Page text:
The Royal Border Railway Viaduct was built in 1850 to bridge the River Tweed and carry the railway into town.
The bridge still provides an important link between England and Scotland and provides a good vantage point from which to see the town if you are travelling by rail.
The Bell Tower is an Elizabethan stone octagonal four storey tower, founded in 1577. It flanks the line of the medieval town wall and is built on a circular base, of 1392. Over the centuries, it has been considerably repaired and altered, with the doors that gave access to the parapet walk, showing the original height of the wall. As the name suggests, it was used to warn the defenders of the Elizabethan Ramparts of a raid.
The Cumberland Bastion is one of five bastions, or fortifications, along the ramparts that surround the town. It is named after the Duke of Cumberland, who defeated the Scottish Jacobite army of Bonny Prince Charlie in 1846.
Until the end of the Napoleonic Wars, Berwick's walls bristled with artillery. The one cannon remaining on the riverside fortifications is a souvenir of the Crimean War.
This Russian gun is a link with the story that Berwick is still at war with Russia today! The tradition has its origins in the fact that the town used to be mentioned separately on documents and international treaties. It is said that Berwick was included in the declaration of war with Russia in 1854, but was accidentally omitted from the peace treaty two years later.
The painter, L S Lowry (1887-1976), used to visit Berwick Upon Tweed for his Summer Holidays until the year of his death in 1976. To him visiting Berwick and seeing the sea was a escape from industrialised Salford and Manchester!
He did a lot of paintings and drawings in Berwick. He stayed in the Castle Hotel and once considered buying the property, The Lions, in the town because of the possibility of being attracted to the sea views from the windows.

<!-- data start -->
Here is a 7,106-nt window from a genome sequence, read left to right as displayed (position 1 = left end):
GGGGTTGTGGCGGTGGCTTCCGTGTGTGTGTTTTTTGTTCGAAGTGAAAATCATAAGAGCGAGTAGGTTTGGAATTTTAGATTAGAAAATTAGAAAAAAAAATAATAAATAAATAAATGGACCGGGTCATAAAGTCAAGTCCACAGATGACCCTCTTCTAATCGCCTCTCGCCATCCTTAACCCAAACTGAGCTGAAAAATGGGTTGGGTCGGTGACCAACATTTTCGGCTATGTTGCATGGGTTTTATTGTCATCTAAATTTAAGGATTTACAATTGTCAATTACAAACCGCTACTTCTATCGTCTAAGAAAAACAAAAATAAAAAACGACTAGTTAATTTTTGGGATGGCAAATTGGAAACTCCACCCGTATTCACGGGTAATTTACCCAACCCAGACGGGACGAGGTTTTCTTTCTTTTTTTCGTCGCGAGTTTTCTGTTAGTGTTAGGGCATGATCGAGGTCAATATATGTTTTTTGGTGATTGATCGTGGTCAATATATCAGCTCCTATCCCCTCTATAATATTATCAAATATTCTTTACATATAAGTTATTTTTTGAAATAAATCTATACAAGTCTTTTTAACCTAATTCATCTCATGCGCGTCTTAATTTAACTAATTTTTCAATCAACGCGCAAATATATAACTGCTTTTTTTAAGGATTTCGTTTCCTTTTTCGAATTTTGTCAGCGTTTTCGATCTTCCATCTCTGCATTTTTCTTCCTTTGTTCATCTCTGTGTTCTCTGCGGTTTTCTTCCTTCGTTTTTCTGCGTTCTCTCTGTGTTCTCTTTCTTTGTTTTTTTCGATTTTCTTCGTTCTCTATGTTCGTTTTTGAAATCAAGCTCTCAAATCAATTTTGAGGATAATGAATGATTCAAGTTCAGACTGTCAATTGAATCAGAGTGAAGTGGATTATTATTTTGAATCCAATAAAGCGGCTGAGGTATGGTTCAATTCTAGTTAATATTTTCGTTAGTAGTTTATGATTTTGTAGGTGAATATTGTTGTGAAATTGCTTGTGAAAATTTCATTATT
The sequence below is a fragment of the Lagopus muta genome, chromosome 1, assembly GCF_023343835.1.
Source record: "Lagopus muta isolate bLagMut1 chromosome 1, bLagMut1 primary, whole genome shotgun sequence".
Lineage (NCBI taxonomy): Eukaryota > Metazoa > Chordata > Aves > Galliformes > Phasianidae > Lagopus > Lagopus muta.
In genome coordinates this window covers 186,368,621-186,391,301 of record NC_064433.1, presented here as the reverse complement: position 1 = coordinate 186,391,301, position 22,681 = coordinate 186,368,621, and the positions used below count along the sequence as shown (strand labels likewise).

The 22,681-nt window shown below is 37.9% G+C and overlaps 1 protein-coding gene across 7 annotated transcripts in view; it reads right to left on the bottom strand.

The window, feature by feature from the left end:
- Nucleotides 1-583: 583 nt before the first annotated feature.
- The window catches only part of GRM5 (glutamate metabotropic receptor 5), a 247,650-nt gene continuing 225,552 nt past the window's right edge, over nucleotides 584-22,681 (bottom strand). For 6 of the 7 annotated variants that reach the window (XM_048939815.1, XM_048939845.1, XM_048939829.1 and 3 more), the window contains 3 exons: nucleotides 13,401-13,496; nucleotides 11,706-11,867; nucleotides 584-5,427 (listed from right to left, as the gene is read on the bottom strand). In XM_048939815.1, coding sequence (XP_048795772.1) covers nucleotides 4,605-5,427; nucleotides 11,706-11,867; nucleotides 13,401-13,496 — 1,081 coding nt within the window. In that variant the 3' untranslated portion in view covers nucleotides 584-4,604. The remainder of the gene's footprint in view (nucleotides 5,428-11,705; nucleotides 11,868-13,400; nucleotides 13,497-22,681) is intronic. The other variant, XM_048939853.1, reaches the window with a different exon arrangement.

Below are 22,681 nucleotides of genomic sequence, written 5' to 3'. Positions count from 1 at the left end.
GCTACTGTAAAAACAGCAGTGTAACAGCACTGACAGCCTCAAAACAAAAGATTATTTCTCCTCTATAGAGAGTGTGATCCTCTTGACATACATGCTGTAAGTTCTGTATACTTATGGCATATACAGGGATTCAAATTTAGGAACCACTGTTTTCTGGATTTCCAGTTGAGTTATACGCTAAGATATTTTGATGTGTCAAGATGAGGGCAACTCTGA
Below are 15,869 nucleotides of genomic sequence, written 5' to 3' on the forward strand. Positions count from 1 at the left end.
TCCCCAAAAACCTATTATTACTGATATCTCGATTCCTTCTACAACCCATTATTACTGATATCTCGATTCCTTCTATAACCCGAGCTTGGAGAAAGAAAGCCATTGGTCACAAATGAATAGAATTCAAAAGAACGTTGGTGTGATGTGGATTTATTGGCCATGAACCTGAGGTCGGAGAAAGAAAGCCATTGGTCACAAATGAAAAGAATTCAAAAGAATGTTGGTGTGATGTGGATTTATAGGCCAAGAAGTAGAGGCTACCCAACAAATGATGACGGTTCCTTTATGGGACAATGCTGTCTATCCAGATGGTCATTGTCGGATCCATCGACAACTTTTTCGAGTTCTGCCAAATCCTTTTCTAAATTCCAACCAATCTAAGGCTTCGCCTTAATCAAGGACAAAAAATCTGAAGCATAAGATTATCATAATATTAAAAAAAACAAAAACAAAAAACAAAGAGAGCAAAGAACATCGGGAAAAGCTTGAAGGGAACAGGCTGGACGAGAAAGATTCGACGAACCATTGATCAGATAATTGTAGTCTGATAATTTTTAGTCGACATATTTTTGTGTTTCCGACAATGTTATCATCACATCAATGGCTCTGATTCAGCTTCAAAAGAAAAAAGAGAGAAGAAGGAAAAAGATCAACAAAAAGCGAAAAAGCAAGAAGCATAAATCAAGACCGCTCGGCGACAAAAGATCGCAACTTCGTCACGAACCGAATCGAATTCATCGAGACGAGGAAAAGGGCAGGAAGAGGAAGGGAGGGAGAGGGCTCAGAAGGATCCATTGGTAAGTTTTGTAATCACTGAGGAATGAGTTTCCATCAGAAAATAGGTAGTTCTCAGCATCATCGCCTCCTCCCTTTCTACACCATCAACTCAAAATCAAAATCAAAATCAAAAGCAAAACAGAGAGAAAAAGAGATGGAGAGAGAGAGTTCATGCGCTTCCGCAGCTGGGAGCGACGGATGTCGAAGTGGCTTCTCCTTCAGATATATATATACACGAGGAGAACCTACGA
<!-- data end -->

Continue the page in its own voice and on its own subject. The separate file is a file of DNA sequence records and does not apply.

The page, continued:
You can learn more about the artist via this link.
Today visitors can do the Lowry trail in the town centre and it takes up to 3.5-4 hours and covers 5 to 6 miles. I had fun doing the trail and I got to appreciate more the town and it's surrounding villages from sights where Lowry painted (Please see my travelogues 1, 2, 3 and 4 ). You can either obtain a trail leaflet from the Berwick Tourist Information Centre.
I visited Tweedmouth when I did the Lowry Trail and which is part of Berwick Upon Tweed. As well as a village there is a Berwick Harbour and also noted the sites where Lowry painted.
There are great views of the river, the sea and Berwick Town Centre from Tweedmouth and the village is accessed from crossing the Old Bridge.
Responding to fears over the 1715 Jacobite Rising, along with complaints from the Berwick citizenry over quatering soldiers led to the construction of the Barracks between 1717-25. The were first of their kind in England, providing a permanant home for over 600 men. The last remaining residents, the King's Own Scottish Borderers, vacated in 1964.
Inside is a fascinating look at British army life, chronicling the various wars as well as delving into the ordinary and everyday activities of a solider.
First mentioned in 1160, Berwick Castle today is a mere shadow of its former self. Once containing nine towers, much of the original stone was used in the construction of Berwick's buildings and bridges.
Most of the castle is inaccesable. The parts that are (The White Wall and the appropriately named Breakneck Stairs) require much caution.